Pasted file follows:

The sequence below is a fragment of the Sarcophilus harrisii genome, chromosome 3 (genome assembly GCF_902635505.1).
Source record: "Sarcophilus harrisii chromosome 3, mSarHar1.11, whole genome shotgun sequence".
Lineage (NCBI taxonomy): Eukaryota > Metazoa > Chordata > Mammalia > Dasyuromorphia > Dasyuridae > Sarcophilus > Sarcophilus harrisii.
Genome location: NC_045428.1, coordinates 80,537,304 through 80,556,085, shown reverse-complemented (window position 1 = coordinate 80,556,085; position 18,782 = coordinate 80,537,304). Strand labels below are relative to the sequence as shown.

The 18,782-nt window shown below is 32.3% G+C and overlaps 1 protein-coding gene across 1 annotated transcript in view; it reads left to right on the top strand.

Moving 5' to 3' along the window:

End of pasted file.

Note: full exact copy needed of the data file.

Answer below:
The sequence below is a fragment of the Sarcophilus harrisii genome, chromosome 3 (genome assembly GCF_902635505.1).
Source record: "Sarcophilus harrisii chromosome 3, mSarHar1.11, whole genome shotgun sequence".
Lineage (NCBI taxonomy): Eukaryota > Metazoa > Chordata > Mammalia > Dasyuromorphia > Dasyuridae > Sarcophilus > Sarcophilus harrisii.
Genome location: NC_045428.1, coordinates 80,537,304 through 80,556,085, shown reverse-complemented (window position 1 = coordinate 80,556,085; position 18,782 = coordinate 80,537,304). Strand labels below are relative to the sequence as shown.

The 18,782-nt window shown below is 32.3% G+C and overlaps 1 protein-coding gene across 1 annotated transcript in view; it reads left to right on the top strand.

Moving 5' to 3' along the window: